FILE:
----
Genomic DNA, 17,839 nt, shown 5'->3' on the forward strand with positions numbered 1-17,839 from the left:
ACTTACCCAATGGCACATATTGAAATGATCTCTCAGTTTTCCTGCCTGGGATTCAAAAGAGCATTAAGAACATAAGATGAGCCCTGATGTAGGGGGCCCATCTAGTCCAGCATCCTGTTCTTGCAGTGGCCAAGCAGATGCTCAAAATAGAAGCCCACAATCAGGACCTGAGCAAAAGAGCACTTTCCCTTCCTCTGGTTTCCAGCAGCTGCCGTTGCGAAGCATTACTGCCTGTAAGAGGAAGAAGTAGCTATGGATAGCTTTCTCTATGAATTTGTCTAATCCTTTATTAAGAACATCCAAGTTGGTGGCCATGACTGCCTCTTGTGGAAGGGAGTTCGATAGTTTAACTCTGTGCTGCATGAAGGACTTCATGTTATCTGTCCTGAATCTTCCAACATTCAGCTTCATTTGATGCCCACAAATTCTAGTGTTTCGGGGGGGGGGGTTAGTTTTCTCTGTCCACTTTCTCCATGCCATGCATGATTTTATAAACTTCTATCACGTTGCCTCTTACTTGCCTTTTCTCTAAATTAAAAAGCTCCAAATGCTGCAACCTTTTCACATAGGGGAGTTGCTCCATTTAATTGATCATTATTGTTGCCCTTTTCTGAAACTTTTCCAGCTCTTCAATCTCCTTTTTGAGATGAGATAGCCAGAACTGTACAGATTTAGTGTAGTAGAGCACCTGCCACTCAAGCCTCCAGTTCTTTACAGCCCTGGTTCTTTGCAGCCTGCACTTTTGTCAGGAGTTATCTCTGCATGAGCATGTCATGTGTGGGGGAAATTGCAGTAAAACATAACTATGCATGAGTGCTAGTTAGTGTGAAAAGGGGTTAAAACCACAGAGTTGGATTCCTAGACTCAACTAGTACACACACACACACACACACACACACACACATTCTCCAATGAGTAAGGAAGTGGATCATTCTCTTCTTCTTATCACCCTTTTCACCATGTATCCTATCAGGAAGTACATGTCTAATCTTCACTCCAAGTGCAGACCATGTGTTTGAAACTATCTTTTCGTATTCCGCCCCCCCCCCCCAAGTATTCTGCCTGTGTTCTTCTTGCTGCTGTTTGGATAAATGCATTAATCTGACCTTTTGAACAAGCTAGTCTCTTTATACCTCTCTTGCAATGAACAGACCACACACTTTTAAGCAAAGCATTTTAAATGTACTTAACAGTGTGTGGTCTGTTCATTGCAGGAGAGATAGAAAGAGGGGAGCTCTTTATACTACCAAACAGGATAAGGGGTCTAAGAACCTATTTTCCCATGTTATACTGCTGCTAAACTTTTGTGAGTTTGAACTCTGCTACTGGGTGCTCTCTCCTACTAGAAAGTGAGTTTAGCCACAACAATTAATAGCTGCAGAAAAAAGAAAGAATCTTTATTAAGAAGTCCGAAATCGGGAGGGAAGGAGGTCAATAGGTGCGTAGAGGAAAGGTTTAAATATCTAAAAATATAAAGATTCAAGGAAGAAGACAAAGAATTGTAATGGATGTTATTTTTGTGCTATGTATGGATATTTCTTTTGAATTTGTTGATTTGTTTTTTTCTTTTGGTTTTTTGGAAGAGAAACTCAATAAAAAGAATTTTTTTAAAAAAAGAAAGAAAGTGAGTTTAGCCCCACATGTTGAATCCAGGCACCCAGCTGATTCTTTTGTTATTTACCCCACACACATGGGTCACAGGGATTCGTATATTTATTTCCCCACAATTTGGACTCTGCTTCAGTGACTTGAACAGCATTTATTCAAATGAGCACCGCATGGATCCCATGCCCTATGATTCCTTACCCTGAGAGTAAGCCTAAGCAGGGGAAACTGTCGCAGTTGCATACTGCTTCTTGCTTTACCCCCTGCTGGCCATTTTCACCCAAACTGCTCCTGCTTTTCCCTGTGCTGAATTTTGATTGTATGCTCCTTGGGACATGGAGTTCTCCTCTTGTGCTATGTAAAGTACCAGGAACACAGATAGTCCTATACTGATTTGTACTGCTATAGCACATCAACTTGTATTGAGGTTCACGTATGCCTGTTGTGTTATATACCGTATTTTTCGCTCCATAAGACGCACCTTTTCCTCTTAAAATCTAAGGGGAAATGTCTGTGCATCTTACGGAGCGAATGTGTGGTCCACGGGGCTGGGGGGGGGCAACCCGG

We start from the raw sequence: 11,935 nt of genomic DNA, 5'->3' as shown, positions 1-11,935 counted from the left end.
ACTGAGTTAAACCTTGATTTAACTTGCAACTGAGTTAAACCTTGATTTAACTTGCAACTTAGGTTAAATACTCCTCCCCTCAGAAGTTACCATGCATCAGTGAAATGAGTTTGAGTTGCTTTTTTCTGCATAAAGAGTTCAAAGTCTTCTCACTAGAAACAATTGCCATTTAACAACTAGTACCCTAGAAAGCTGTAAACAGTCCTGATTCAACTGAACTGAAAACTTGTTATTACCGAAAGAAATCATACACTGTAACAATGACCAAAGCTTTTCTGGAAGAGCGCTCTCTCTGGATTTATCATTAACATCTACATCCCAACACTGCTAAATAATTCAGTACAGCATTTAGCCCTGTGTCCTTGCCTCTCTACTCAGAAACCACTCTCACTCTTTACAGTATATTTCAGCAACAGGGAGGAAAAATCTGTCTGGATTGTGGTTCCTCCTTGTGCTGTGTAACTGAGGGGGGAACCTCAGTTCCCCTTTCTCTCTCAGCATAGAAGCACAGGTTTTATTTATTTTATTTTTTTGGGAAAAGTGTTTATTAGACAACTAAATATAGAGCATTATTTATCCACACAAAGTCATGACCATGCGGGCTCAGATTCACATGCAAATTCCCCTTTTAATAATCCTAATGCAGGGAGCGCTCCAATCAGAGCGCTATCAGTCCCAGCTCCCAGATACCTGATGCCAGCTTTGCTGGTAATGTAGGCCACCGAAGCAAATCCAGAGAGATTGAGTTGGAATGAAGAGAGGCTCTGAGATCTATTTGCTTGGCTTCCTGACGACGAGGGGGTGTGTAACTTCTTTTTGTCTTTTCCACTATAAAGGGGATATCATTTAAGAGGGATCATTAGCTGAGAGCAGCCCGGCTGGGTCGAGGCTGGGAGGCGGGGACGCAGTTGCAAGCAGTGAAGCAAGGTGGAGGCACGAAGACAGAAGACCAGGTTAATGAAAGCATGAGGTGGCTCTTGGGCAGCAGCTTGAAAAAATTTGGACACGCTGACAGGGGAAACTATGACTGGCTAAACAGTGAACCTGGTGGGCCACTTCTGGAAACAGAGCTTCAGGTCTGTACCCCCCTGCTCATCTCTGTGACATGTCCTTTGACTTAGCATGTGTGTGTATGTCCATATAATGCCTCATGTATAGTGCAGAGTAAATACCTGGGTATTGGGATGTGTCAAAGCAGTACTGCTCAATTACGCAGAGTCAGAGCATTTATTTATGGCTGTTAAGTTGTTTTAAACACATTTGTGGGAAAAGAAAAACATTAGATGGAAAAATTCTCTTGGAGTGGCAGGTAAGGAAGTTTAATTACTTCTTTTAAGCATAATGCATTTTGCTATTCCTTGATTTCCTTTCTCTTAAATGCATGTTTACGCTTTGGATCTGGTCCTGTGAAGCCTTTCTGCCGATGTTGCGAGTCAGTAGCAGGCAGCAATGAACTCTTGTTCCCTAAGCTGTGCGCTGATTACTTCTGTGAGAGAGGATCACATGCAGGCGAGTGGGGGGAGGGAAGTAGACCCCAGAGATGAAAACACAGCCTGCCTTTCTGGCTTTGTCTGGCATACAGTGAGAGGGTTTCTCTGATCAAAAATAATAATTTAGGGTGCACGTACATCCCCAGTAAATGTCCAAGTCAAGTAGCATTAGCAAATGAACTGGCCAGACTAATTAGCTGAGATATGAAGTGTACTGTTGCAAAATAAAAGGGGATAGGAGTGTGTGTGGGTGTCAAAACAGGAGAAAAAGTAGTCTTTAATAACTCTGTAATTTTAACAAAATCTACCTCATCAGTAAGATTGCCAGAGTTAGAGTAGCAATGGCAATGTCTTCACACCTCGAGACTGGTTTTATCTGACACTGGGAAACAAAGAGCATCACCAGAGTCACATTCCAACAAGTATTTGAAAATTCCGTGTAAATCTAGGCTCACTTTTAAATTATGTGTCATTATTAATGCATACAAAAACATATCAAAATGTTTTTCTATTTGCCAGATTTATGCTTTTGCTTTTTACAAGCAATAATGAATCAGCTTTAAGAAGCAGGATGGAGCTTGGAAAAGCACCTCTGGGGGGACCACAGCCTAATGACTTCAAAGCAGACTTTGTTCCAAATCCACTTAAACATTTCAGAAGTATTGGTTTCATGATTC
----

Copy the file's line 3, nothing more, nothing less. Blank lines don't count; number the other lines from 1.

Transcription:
We start from the raw sequence: 11,935 nt of genomic DNA, 5'->3' as shown, positions 1-11,935 counted from the left end.